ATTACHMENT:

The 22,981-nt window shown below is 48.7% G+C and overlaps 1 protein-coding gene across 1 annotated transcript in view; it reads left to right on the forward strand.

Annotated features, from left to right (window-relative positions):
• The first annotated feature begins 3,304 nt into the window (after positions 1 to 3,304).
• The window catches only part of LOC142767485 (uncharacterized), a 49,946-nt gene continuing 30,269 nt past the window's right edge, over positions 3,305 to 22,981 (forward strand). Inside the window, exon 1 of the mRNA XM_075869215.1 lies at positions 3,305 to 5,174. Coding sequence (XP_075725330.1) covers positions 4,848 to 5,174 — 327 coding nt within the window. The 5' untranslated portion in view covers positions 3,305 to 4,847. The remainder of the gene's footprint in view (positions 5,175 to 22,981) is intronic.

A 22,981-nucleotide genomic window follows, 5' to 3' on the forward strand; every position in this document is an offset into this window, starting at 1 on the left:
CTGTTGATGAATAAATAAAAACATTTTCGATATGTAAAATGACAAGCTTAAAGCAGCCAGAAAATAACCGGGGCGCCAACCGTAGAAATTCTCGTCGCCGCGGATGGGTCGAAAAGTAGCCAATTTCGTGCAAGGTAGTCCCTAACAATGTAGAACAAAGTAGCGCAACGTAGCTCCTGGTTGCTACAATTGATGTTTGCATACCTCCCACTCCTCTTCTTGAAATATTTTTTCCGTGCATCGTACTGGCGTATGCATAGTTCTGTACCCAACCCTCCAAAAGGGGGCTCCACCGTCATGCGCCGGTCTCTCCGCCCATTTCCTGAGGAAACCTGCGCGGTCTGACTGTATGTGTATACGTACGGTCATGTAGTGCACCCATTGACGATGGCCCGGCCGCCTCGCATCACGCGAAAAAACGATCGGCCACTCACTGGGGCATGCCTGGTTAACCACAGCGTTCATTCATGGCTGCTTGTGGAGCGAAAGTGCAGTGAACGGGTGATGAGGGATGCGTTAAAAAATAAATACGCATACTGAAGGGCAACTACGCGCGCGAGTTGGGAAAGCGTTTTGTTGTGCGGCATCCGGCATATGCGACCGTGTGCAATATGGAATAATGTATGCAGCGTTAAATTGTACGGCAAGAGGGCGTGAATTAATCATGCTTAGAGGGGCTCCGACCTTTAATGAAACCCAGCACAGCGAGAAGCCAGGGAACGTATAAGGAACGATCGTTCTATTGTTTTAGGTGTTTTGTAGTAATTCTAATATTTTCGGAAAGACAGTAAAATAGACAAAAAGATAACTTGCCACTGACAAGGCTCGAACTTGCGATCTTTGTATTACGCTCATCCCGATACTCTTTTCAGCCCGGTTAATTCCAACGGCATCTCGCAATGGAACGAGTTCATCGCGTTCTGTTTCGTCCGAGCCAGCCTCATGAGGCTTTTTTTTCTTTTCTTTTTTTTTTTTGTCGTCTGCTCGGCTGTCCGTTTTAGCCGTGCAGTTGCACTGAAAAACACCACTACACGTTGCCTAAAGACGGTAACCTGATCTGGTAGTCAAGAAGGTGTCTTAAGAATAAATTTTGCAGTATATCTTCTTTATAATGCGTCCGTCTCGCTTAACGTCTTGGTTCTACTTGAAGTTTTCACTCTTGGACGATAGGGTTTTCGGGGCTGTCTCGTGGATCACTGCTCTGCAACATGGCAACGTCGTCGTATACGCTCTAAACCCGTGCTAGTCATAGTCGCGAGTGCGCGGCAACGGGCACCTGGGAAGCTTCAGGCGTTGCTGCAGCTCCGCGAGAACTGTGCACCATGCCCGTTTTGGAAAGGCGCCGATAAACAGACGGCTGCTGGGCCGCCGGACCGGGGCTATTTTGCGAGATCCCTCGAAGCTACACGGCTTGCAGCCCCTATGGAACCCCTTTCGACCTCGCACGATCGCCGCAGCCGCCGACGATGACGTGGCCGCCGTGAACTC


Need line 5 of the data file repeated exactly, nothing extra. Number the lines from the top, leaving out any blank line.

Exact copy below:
A 22,981-nucleotide genomic window follows, 5' to 3' on the forward strand; every position in this document is an offset into this window, starting at 1 on the left: